Feds release plan for compact communities to counter climate change
Read the official CNU media release here.
The US government on Tuesday released a groundbreaking Blueprint for Transportation Decarbonization that fully recognizes the critical role of compact, complete communities in reducing carbon emissions and addressing the nation’s climate issues. No federal plan has made that connection, to this extent, before—opening the door for a national strategy that effectively involves states and cities, dealing with how communities are physically planned, to move the needle on climate change.
The Blueprint has far-reaching implications for street design, zoning, transit-oriented development, and the planning of compact, connected communities.
The joint plan by US DOT, HUD, DOE, and EPA, calls for cutting all greenhouse emissions from the transportation sector, the largest greenhouse gas sector nationwide, by 2050. Vehicle emissions are the result of three interrelated factors, according to the report: Transportation system design and land use; Vehicle and engine efficiency; And the use of fuels that produce high levels of carbon emissions. The Blueprint addresses all three factors, and the first, transportation system design and land use, is strongly connected to community design. The administration identified short-term (2020s), mid-term (2030s), and long-term (2040s) steps to eliminate carbon emissions from this sector, and the first step item on the list in each decade relates to New Urbanism and smart growth. For example, here is what the Blueprint says for before 2030:
“Partner with local communities to develop and demonstrate effective, equitable, and scalable local or regional land-use and planning solutions to increase convenience and reduce emissions by making it possible for people to take fewer or shorter trips. Provide best practices, data, tools, and technical assistance on system-level design solutions to increase convenience and reduce emissions.”
The Blueprint calls for street design to reduce carbon emissions. One of the immediate next steps identified in the report is to “Support land-use, street design, and development policies that make walking, biking, and rolling easier, safer, and more convenient.” The key to meeting that goal is context-sensitive design, and CNU is coauthor or contributor to two of the most important federally funded thoroughfare design manuals to guide states and communities toward more sustainable, multimodal streets: Designing Walkable Urban Thoroughfares (with ITE and FHWA), and Implementing Context Sensitive Design on Multimodal Corridors: A Practitioner’s Handbook. By ITE, with CNU (writing the case studies), funded by FHWA.
The Blueprint calls for zoning reform. “States and localities can craft local regulations and zoning policies to encourage more housing supply in walkable, transit-oriented areas,” it states. CNU’s Project for Code Reform provides tools to address that need. Furthermore, CNU practitioners developed the idea of Form-Based Codes to enable mixed-use, transit-oriented planning and development. The organization’s members have the know-how to help communities reform zoning.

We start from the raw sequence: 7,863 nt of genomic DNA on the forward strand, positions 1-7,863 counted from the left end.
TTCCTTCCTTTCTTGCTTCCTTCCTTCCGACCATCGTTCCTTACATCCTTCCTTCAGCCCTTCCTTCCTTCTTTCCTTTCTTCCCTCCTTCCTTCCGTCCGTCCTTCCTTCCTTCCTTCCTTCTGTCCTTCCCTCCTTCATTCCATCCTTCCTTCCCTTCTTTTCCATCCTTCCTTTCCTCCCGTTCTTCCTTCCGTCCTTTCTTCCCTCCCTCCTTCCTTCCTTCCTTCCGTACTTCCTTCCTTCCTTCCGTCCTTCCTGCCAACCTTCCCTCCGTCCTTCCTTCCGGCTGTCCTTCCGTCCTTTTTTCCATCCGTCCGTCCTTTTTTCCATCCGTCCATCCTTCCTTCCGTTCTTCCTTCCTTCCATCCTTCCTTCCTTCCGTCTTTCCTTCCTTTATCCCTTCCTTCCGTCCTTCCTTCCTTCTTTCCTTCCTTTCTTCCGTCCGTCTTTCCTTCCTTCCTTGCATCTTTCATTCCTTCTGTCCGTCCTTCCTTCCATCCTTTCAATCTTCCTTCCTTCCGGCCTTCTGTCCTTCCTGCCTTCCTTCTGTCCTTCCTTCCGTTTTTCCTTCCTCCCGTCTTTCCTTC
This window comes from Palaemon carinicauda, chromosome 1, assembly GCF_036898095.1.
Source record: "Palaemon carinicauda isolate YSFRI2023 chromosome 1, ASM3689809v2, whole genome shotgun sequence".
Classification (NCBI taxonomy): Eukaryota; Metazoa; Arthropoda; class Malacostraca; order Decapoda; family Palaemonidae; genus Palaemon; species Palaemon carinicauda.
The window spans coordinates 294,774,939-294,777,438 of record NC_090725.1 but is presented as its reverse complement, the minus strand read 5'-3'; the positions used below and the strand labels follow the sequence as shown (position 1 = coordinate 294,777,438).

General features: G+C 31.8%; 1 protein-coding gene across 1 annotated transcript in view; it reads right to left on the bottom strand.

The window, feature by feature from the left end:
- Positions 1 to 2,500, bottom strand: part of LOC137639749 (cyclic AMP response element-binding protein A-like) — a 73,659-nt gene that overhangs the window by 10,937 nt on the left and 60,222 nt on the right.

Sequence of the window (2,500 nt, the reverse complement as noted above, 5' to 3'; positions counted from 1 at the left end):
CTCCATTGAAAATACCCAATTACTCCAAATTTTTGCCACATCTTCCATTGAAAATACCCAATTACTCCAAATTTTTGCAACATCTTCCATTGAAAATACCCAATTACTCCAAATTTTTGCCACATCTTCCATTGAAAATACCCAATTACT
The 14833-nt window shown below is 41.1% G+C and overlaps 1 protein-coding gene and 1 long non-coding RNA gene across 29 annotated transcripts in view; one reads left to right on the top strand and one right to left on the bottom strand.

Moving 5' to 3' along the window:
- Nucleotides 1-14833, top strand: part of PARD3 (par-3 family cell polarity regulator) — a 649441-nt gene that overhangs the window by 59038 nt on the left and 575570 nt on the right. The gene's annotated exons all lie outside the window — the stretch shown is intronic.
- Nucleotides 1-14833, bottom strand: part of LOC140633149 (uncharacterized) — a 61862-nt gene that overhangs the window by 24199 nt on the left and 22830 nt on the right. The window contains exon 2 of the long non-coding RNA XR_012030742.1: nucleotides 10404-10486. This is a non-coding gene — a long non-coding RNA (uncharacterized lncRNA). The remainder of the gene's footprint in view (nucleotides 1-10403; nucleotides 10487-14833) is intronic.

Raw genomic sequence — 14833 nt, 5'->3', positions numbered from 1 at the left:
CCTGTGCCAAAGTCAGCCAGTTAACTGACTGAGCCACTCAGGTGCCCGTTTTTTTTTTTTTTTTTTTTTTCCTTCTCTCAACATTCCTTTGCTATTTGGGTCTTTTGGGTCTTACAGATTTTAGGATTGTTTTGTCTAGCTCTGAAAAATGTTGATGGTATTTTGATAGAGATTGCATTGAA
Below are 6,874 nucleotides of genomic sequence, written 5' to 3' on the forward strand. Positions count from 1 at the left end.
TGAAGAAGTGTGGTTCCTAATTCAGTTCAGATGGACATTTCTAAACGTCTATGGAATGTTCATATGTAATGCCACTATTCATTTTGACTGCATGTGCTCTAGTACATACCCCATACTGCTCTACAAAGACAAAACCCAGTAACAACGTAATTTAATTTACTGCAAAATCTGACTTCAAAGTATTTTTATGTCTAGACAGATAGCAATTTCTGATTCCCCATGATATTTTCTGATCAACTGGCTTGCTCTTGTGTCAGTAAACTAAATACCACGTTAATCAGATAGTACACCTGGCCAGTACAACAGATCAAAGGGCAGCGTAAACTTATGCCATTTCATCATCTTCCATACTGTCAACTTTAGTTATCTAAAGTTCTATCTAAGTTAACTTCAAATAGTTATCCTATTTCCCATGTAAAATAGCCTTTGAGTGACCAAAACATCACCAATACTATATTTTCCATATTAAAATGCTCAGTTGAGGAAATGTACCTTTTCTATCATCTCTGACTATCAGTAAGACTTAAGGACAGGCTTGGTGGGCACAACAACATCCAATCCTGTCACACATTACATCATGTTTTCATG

The Blueprint calls for equitable transit-oriented development. “Work with public and private sector partners to identify and advance solutions for a more equitable and healthier transportation system including support for transit-oriented development,” the Blueprint states. CNU and its members were pioneers in transit-oriented development. CNU, in other words, is an important source of practitioners who can design and implement equitable TOD.
Although the report does not say so directly, it’s goals and language tend to support policies that will enable suburban retrofit and more interconnected street networks. The nation needs to “Increase convenience by supporting community design and land-use planning at the local and regional levels that ensure that job centers, shopping, schools, entertainment, and essential services are strategically located near where people live to reduce commute burdens, improve walkability and bikeability, and improve quality of life,” the Blueprint states. In order to meet that goal, America’s spread-out, disconnected, single-use suburbs (and cities), need to be redesigned to allow for more connections, access, and diversity.
All of that is not to say that CNU has all the answers—CNU doesn't, not by a long shot. But we have tools to help address this issue in important ways. As CNU President Mallory Baches notes in the official CNU statement:
“As this groundbreaking roadmap recognizes, the design of our cities, towns, neighborhoods, and rural communities plays a crucial factor in our collective and individual transportation alternatives, and therefore our nation’s ability to meet its goals for reducing greenhouse gas emissions,” said Baches. “CNU is eager to join the Blueprint call to action, leveraging the expertise of our movement in partnership with our allies across industry sectors and scales of impact, in working toward the climate and equity imperative of fully decarbonizing transportation across the transect of urbanization.”